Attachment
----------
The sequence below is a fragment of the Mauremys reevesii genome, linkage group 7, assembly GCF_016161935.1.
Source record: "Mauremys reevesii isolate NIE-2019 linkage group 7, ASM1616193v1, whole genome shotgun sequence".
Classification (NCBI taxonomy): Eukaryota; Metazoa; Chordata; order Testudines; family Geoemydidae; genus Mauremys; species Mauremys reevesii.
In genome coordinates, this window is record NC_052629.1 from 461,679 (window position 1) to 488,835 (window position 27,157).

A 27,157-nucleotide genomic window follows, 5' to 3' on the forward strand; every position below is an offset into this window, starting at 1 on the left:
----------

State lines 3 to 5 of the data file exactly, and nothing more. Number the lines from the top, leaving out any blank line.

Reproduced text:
Classification (NCBI taxonomy): Eukaryota; Metazoa; Chordata; order Testudines; family Geoemydidae; genus Mauremys; species Mauremys reevesii.
In genome coordinates, this window is record NC_052629.1 from 461,679 (window position 1) to 488,835 (window position 27,157).

A 27,157-nucleotide genomic window follows, 5' to 3' on the forward strand; every position below is an offset into this window, starting at 1 on the left: